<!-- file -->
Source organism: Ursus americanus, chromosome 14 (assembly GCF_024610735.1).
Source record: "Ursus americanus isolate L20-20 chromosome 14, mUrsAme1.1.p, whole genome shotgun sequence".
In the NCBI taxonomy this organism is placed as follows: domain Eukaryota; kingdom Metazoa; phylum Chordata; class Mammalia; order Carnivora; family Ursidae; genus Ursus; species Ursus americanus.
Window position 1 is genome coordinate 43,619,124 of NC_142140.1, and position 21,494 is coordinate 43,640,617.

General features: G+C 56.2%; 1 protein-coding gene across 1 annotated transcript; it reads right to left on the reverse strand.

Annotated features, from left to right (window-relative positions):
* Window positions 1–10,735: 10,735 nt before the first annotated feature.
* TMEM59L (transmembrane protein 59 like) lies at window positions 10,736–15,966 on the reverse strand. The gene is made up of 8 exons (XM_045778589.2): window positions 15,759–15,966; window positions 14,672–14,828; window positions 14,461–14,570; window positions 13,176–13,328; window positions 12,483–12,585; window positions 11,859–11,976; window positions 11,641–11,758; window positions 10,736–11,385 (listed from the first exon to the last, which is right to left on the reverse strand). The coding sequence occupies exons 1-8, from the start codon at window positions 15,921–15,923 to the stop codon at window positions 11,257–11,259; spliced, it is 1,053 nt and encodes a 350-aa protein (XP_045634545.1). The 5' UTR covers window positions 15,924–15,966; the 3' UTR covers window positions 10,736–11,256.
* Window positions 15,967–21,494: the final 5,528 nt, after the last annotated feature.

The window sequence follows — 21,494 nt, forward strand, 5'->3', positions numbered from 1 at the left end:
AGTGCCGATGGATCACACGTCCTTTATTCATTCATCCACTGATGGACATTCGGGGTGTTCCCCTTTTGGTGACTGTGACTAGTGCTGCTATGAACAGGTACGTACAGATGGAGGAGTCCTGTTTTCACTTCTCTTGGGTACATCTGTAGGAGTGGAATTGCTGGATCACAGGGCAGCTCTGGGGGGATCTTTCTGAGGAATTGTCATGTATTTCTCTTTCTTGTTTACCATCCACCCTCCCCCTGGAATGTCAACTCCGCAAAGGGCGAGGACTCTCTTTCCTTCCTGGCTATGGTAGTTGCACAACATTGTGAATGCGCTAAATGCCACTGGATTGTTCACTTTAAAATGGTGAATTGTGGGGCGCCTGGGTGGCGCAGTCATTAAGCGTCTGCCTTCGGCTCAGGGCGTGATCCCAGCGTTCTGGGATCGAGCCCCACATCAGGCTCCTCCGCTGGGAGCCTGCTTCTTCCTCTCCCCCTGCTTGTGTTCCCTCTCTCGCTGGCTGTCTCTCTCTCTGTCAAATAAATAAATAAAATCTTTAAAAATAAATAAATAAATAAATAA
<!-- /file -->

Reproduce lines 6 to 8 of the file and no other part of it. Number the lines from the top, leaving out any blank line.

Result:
Annotated features, from left to right (window-relative positions):
* Window positions 1–10,735: 10,735 nt before the first annotated feature.
* TMEM59L (transmembrane protein 59 like) lies at window positions 10,736–15,966 on the reverse strand. The gene is made up of 8 exons (XM_045778589.2): window positions 15,759–15,966; window positions 14,672–14,828; window positions 14,461–14,570; window positions 13,176–13,328; window positions 12,483–12,585; window positions 11,859–11,976; window positions 11,641–11,758; window positions 10,736–11,385 (listed from the first exon to the last, which is right to left on the reverse strand). The coding sequence occupies exons 1-8, from the start codon at window positions 15,921–15,923 to the stop codon at window positions 11,257–11,259; spliced, it is 1,053 nt and encodes a 350-aa protein (XP_045634545.1). The 5' UTR covers window positions 15,924–15,966; the 3' UTR covers window positions 10,736–11,256.